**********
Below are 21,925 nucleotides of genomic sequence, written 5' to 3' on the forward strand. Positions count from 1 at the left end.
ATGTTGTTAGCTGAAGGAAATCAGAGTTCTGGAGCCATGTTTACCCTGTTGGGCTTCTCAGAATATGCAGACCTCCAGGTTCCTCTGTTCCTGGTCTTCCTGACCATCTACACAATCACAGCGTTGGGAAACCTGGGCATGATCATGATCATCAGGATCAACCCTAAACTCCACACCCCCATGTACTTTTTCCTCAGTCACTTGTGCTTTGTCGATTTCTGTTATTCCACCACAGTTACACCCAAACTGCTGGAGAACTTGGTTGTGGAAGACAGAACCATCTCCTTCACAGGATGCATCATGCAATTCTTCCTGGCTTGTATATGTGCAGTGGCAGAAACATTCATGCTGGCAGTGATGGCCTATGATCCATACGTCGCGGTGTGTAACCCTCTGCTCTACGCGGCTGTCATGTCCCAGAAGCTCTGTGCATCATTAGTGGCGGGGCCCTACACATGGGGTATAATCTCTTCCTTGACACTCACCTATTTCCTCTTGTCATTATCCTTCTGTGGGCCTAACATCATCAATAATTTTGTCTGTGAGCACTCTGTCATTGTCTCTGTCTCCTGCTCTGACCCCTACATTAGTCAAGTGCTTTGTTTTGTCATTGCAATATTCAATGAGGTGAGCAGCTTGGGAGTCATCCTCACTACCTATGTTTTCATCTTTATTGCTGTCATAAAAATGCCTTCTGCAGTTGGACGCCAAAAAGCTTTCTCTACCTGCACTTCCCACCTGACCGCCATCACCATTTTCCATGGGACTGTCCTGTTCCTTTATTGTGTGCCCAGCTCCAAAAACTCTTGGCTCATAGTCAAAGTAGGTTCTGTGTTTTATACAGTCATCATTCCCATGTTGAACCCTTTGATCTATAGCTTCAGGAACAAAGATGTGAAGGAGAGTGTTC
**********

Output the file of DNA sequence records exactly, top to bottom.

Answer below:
Below are 21,925 nucleotides of genomic sequence, written 5' to 3' on the forward strand. Positions count from 1 at the left end.
ATGTTGTTAGCTGAAGGAAATCAGAGTTCTGGAGCCATGTTTACCCTGTTGGGCTTCTCAGAATATGCAGACCTCCAGGTTCCTCTGTTCCTGGTCTTCCTGACCATCTACACAATCACAGCGTTGGGAAACCTGGGCATGATCATGATCATCAGGATCAACCCTAAACTCCACACCCCCATGTACTTTTTCCTCAGTCACTTGTGCTTTGTCGATTTCTGTTATTCCACCACAGTTACACCCAAACTGCTGGAGAACTTGGTTGTGGAAGACAGAACCATCTCCTTCACAGGATGCATCATGCAATTCTTCCTGGCTTGTATATGTGCAGTGGCAGAAACATTCATGCTGGCAGTGATGGCCTATGATCCATACGTCGCGGTGTGTAACCCTCTGCTCTACGCGGCTGTCATGTCCCAGAAGCTCTGTGCATCATTAGTGGCGGGGCCCTACACATGGGGTATAATCTCTTCCTTGACACTCACCTATTTCCTCTTGTCATTATCCTTCTGTGGGCCTAACATCATCAATAATTTTGTCTGTGAGCACTCTGTCATTGTCTCTGTCTCCTGCTCTGACCCCTACATTAGTCAAGTGCTTTGTTTTGTCATTGCAATATTCAATGAGGTGAGCAGCTTGGGAGTCATCCTCACTACCTATGTTTTCATCTTTATTGCTGTCATAAAAATGCCTTCTGCAGTTGGACGCCAAAAAGCTTTCTCTACCTGCACTTCCCACCTGACCGCCATCACCATTTTCCATGGGACTGTCCTGTTCCTTTATTGTGTGCCCAGCTCCAAAAACTCTTGGCTCATAGTCAAAGTAGGTTCTGTGTTTTATACAGTCATCATTCCCATGTTGAACCCTTTGATCTATAGCTTCAGGAACAAAGATGTGAAGGAGAGTGTTC